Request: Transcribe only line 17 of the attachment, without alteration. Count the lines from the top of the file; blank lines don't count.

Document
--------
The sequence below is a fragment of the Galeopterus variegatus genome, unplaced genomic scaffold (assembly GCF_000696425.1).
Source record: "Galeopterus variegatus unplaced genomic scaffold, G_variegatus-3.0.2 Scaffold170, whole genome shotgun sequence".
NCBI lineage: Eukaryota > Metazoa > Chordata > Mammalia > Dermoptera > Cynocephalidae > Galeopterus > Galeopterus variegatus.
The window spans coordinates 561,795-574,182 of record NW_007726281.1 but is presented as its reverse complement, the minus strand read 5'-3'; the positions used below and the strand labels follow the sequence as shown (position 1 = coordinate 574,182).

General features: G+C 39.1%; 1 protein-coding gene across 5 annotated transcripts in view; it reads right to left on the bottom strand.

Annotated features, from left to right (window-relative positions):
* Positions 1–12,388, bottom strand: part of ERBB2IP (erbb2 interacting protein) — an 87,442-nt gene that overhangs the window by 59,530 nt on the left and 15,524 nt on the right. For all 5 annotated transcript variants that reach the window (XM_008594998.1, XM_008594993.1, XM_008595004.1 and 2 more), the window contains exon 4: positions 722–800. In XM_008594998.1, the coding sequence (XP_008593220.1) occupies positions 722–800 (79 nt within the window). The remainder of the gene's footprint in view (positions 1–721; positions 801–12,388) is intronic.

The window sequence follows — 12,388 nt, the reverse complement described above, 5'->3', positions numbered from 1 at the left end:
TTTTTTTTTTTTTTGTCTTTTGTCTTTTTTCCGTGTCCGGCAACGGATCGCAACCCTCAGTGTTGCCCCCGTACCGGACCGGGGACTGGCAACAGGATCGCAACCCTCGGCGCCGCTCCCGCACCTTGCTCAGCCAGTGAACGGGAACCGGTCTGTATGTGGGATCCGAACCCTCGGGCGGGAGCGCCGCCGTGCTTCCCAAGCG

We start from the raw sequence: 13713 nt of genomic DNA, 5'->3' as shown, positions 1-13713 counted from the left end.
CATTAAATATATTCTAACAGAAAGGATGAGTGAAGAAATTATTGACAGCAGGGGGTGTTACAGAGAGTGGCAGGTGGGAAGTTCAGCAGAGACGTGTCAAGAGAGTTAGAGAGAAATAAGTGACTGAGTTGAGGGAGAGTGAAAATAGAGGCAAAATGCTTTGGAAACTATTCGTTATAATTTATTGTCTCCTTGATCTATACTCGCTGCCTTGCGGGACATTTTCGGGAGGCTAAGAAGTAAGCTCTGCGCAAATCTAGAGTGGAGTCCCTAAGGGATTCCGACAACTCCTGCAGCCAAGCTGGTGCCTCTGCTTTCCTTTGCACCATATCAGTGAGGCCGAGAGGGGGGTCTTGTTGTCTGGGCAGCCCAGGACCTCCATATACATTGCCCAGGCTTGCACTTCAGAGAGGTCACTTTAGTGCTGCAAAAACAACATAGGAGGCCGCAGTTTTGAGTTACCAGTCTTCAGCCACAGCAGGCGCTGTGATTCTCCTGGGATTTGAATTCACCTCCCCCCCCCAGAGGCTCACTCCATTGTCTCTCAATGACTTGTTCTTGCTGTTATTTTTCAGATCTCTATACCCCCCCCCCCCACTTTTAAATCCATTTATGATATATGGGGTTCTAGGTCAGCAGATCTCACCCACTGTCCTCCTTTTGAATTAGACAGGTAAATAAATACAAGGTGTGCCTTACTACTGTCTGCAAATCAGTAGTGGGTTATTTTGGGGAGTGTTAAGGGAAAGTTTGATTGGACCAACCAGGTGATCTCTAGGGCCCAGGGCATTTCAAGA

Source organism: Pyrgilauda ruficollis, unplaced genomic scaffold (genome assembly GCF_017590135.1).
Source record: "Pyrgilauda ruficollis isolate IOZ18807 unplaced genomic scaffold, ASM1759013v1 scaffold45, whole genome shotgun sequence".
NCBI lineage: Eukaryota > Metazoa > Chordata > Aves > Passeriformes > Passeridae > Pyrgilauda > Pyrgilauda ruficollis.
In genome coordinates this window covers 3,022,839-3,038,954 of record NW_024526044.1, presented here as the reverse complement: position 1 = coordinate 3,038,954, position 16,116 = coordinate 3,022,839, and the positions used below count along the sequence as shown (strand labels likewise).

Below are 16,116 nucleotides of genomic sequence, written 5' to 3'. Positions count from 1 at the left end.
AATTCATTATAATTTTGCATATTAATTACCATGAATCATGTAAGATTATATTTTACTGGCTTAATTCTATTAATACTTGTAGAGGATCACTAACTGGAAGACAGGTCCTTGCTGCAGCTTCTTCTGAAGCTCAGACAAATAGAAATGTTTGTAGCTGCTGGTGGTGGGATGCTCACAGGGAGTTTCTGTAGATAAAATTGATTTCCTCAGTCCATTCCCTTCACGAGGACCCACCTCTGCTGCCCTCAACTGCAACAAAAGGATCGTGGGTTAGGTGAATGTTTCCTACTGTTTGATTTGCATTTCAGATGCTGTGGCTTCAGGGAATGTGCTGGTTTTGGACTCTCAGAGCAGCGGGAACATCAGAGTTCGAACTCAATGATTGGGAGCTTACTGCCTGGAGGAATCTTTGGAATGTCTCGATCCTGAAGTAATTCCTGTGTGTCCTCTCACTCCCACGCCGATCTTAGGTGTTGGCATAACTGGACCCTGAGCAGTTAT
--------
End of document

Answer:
AATTCATTATAATTTTGCATATTAATTACCATGAATCATGTAAGATTATATTTTACTGGCTTAATTCTATTAATACTTGTAGAGGATCACTAACTGGAAGACAGGTCCTTGCTGCAGCTTCTTCTGAAGCTCAGACAAATAGAAATGTTTGTAGCTGCTGGTGGTGGGATGCTCACAGGGAGTTTCTGTAGATAAAATTGATTTCCTCAGTCCATTCCCTTCACGAGGACCCACCTCTGCTGCCCTCAACTGCAACAAAAGGATCGTGGGTTAGGTGAATGTTTCCTACTGTTTGATTTGCATTTCAGATGCTGTGGCTTCAGGGAATGTGCTGGTTTTGGACTCTCAGAGCAGCGGGAACATCAGAGTTCGAACTCAATGATTGGGAGCTTACTGCCTGGAGGAATCTTTGGAATGTCTCGATCCTGAAGTAATTCCTGTGTGTCCTCTCACTCCCACGCCGATCTTAGGTGTTGGCATAACTGGACCCTGAGCAGTTAT